How fast HV without battery capacity decline

Discussion in 'Gen 1 Prius Plug-in 2012-2015' started by CraigCSJ, Feb 14, 2012.

  1. iRun26.2

    iRun26.2 New Member

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    But I don't think what qualifies as 'lasting 10 years / 150k miles' is defined. It could have only 50% capacity left and still make it that long. I would not be happy.
     
  2. sxotty

    sxotty Member

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    If you think you will have 300-450,000 miles you will be sorely disappointed.
     
  3. usbseawolf2000

    usbseawolf2000 HSD PhD

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    It is 80% of the original capacity in term of engineering. I didn't see it written in stone in the manual but all the miles won't be on the battery. Majority of them will be on the gas engine.

    I think most Prius PHV will be good within the warranty period. Using some of the tips provided, I think you'll be able to go way beyond it.
     
  4. drash

    drash Senior Member

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    I think I'd be more worried if Honda produced this. :D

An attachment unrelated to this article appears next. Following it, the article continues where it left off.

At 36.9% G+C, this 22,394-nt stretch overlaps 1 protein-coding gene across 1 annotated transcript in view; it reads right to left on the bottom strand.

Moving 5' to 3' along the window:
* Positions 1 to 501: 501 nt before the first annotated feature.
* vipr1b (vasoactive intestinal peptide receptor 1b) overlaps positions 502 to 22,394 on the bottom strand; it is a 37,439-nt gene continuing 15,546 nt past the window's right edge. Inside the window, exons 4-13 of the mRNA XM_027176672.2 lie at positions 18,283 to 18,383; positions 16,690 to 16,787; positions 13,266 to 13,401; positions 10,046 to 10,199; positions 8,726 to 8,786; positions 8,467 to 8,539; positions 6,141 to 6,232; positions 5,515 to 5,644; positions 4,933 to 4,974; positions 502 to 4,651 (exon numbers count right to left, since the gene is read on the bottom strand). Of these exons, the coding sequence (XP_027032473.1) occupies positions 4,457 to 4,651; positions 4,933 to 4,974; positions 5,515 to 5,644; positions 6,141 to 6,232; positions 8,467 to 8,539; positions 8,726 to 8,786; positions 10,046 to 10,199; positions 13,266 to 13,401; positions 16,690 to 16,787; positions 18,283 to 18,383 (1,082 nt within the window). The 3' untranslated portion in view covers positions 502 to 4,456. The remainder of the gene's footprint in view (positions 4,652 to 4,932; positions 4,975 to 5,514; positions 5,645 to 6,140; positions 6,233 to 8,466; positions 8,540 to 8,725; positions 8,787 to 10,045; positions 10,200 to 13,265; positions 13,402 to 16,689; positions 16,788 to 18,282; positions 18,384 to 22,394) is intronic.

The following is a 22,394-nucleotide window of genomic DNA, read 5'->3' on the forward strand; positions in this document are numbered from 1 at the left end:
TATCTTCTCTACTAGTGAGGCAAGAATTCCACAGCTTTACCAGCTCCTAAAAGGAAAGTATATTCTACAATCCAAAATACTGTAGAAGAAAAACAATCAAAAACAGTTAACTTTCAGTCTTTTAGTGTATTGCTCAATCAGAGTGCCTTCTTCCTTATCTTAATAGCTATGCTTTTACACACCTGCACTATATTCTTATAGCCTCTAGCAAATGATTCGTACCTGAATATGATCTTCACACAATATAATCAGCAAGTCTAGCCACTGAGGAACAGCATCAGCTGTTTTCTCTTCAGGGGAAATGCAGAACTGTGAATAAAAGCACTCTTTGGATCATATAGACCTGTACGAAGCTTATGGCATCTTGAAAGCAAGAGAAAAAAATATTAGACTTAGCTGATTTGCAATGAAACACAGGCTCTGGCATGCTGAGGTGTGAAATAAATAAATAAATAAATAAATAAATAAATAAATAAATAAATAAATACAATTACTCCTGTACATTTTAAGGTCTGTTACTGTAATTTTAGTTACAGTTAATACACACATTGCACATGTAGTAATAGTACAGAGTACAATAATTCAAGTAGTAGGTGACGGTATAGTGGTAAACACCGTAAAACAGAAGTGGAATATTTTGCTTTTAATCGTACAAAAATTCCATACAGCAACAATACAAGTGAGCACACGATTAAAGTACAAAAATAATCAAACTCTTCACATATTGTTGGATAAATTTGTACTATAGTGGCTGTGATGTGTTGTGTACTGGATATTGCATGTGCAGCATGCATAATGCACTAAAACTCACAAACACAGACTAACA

I myself have no worries if this runs as well as my current Prius. In all seriousness, Toyota has designed this well including making the battery wide and flat so the battery has more surface area to cool it. I'm more concerned with normal wear like tires and suspension as well as whether the snows I have on my current Prius will fit. Sorry but I believe I have more to worry about the other driver as well as the nut behind the wheel.
    ;)
     
  5. daniel

    daniel Cat Lovers Against the Bomb

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    This was one factor that decided me on buying my Tesla. At 50% battery capacity I'll still have more range than I need. And if the car then takes twice as long to get from 0 to 60, I'll still have all the acceleration I need. (I have no idea whether an old battery, with half its original capacity, will be able to deliver only half the power. But if such is the case, I'll still be fine.)
     
  6. ryogajyc

    ryogajyc Active Member

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    If half the battery capacity is more than enough and battery prices will probably come down, might it not be better to purchase a Tesla with smaller battery capacity now, then replace the battery at a lower cost in the future (if necessary)?
     
  7. seilerts

    seilerts Battery Curmudgeon

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    I don't know why everyone gets hung up on X% capacity at Y years or Z miles. It is far more likely that a single cell will degrade to the point of failure (high internal resistance) than have all cells degrade uniformly. I don't care if you are talking about a Tesla, Volt, or PHV.
     
  8. usbseawolf2000

    usbseawolf2000 HSD PhD

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    Prius PHV has 56 cells. Leaf has 192 cells. Volt has 288 cells. Tesla Roadster has 6,831 cells.